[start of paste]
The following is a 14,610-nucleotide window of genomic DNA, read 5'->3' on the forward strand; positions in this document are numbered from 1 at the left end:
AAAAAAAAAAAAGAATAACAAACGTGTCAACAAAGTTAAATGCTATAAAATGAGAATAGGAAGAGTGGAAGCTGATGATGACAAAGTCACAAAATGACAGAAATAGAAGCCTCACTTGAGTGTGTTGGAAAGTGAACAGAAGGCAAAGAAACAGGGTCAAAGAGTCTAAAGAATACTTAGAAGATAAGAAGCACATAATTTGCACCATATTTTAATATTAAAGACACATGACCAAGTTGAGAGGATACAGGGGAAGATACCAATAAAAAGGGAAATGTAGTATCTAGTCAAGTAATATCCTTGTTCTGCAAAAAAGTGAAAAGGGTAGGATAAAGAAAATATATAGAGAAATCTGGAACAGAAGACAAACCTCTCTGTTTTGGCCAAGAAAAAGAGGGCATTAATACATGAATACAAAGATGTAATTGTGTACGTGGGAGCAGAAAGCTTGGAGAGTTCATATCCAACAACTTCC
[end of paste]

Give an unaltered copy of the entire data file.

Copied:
The following is a 14,610-nucleotide window of genomic DNA, read 5'->3' on the forward strand; positions in this document are numbered from 1 at the left end:
AAAAAAAAAAAAGAATAACAAACGTGTCAACAAAGTTAAATGCTATAAAATGAGAATAGGAAGAGTGGAAGCTGATGATGACAAAGTCACAAAATGACAGAAATAGAAGCCTCACTTGAGTGTGTTGGAAAGTGAACAGAAGGCAAAGAAACAGGGTCAAAGAGTCTAAAGAATACTTAGAAGATAAGAAGCACATAATTTGCACCATATTTTAATATTAAAGACACATGACCAAGTTGAGAGGATACAGGGGAAGATACCAATAAAAAGGGAAATGTAGTATCTAGTCAAGTAATATCCTTGTTCTGCAAAAAAGTGAAAAGGGTAGGATAAAGAAAATATATAGAGAAATCTGGAACAGAAGACAAACCTCTCTGTTTTGGCCAAGAAAAAGAGGGCATTAATACATGAATACAAAGATGTAATTGTGTACGTGGGAGCAGAAAGCTTGGAGAGTTCATATCCAACAACTTCC